James Mathers, shown at left -- has ample experience in cinematography and sound, while the other (writer/director Stephen St. Leger, below), is a relative newcomer to the field. They seemed to have worked together quite well and the result is a movie that, while it owes a hell of a lot to a lot of other films (to how very many movies does that statement apply?), stands on its own well enough to grab a lesser place in the firmament of exciting, entertaining action flicks.
Guy Pearce (below). Mr. Pearce -- who came to fame way back in the days of The Adventures of Priscilla Queen of the Dessert, but then almost immediately began to play nothing but "downer" roles (L.A. Confidential to Memento through Death Defying Acts and the recent Seeking Justice) -- suddenly gets light-hearted once again, using that lightness to invigorate a role that could easily (think Arnold Schwarzenegger) grow tiresome via an actor's heavy hand (not to mention body and mouth).
Maggie Grace (above), as that daughter, and if she is merely good, rather than as exceptional as is Pearce, it may be that the movie-makers, as often happens in the action genre, are not quite as interested in the female (except as a jumping off point) as they are in the males on view. Ms Grace, nonetheless is allowed to handle some of the action and even gets to change her hairdo (color and grease-quotient, below) during the course of the film.
Joseph Gilgun (below) makes a startling, scary impression,
Vincent Regan (below) proves the more cerebral of the prison's bad-guy crew.
Peter Stormare (below) and Lennie James.
Open Road Films & Film District) opens tomorrow, Friday, April 13, at major cities -- New York, Chicago, L.A. and more -- across the country. To find a theater near you, click the movie's web site and then enter your zip code and click your choice for online-ticketing.
At the roundtable interviews of the two lead actors -- below are highlights from the Q&As -- both proved intelligent and accommodating. First up was Maggie Grace (of whom, once she had left the room, several participants commented that she was ever more beautiful in-person than on-screen), who looked stunning in a svelte brown dress with her hair pulled back.
How were the sets to handle and negotiate? "There were only a couple of stages used, so there was a lot of recycling. And of course a lot of use of green screen."
Do you think there is some truth in this movie, in terms of what the world can look forward to? "Well, I think that, in most sci-fi, there is always a seed of truth -- and a warning. And we know, right now, that our prison system is not at all in good shape."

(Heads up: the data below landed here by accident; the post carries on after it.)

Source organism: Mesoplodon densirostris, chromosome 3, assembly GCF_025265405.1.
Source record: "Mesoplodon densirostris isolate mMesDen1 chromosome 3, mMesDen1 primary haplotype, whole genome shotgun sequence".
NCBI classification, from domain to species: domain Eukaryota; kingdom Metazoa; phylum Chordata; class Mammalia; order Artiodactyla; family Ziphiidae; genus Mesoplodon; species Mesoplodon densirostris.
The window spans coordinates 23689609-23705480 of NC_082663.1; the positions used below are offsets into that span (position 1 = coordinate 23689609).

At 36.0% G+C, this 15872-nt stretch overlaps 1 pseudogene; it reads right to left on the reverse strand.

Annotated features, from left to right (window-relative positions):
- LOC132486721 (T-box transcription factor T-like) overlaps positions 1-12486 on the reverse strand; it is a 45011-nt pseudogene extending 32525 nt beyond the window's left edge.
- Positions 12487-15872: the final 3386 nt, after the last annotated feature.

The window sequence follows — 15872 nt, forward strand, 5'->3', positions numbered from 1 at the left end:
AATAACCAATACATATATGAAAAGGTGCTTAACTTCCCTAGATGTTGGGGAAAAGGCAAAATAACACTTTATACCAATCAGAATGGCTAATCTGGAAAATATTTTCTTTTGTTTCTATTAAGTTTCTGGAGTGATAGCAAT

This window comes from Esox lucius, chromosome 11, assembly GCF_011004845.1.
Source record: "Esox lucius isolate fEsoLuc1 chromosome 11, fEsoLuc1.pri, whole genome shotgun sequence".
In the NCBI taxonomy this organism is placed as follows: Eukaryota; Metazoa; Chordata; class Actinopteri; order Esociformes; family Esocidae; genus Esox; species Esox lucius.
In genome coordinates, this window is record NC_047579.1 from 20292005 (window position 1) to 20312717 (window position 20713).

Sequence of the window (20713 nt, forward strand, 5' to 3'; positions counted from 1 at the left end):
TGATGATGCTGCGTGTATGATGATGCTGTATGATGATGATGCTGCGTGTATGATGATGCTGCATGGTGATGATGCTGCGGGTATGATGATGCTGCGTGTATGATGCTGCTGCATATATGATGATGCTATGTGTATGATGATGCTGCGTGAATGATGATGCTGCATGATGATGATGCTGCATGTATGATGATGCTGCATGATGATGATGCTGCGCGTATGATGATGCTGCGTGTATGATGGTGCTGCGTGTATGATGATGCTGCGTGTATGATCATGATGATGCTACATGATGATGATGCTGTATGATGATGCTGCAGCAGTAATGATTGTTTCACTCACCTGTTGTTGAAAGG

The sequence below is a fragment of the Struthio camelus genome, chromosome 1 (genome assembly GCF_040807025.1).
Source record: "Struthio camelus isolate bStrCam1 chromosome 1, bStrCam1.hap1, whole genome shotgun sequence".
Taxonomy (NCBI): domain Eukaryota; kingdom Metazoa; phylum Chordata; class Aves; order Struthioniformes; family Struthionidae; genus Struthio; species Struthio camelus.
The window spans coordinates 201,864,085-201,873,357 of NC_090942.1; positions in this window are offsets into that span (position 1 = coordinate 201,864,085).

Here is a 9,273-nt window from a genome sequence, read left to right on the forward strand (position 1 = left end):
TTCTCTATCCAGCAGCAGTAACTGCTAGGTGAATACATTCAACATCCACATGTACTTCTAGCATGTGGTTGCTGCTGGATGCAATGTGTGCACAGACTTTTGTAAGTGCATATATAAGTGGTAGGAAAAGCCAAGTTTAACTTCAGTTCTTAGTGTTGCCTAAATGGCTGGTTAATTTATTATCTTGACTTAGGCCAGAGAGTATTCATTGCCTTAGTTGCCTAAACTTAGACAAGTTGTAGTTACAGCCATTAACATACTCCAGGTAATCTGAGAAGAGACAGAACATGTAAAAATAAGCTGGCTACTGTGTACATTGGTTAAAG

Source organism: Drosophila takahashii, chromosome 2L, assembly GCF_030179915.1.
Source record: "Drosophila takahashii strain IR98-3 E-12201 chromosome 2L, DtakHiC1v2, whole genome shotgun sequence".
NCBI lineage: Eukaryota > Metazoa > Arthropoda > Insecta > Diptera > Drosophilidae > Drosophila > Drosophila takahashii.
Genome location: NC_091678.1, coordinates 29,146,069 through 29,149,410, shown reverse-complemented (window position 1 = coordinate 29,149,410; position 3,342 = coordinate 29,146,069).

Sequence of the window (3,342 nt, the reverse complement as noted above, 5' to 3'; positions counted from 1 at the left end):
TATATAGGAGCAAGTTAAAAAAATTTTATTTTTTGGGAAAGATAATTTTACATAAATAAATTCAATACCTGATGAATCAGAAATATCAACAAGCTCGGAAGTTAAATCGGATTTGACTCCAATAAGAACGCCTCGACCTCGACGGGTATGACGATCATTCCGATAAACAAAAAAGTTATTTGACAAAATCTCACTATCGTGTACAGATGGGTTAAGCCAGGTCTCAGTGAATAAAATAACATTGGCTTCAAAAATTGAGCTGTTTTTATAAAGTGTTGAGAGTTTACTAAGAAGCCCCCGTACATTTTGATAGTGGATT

How was it to work with two directors on the same movie? "They were on the same page, so there really was no problem. It was like: two men, one mind."
Any talk of a sequel? "We'll see. People have asked for one, but who knows?"
Taken 2? "Without giving away spoilers, its going to be very interesting. It's kind of 'inverted,' you might say."
Taken introduced Liam Neeson to the action film, and now it seems that Lockout is doing the same thing for Guy Pearce. "It's great, isn't it? This genre needs these intelligent, grounded leading men like Liam and Guy!"
For his part Guy Pearce was less coiffed -- he wore jeans and a t-shirt covered by an un-ironed casual cotton shirt (usually TrustMovies' favored choice of attire, too). Pearce proved extremely well-spoken and eager to listen and respond -- rather than, as with some actors, answer any questions with a pre-rehearsed set of answers which do not necessarily conform to the questions.
You really added so much weight and muscle. How long did this take you? "I only had one month to get in shape, so it had to be done quickly. But then, we had the entire shoot ahead of us, so I could just keep working at it. Plus, there was all that good Serbian food we were eating." (The filming location was Belgrade, Serbia.)
Asked if he thought the sci-fi elements were on the mark, Pearce reminded us that many things we see first in science-fiction end up as reality. "The idea of a prison in space is probably on the mark, as well."
Are you happy to be doing a somewhat lighter movie, after all the dark ones you've chosen? (He smiles at this) "I don't know if I chose them, or whether they just had to do with what was going on in my life at the time."
Was the hugely physical aspect very difficult? "It was a three-month shoot, non-stop, and very wearing. The hardest part was having to wear a harness for certain scenes. That's grueling!"
And then you have to say your lines on top of that, one interviewer suggested. "You know, it's having to say those lines that actually helps get you through it. It gives you something to think about, to take your mind off the pain. It's when you've finished the dialog -- and there you are, still hanging -- that it gets really tough!"
Do you look for certain types of roles? "I think I'm open to whatever the universe brings," he laughs. "But I do like to be excited, surprised by a role. I tend to respond pretty intuitively to things. And sometimes I just get to the point where I can't read anything else. I'm just too overloaded. Right now, in fact, I'm on a six-month break from even reading anything.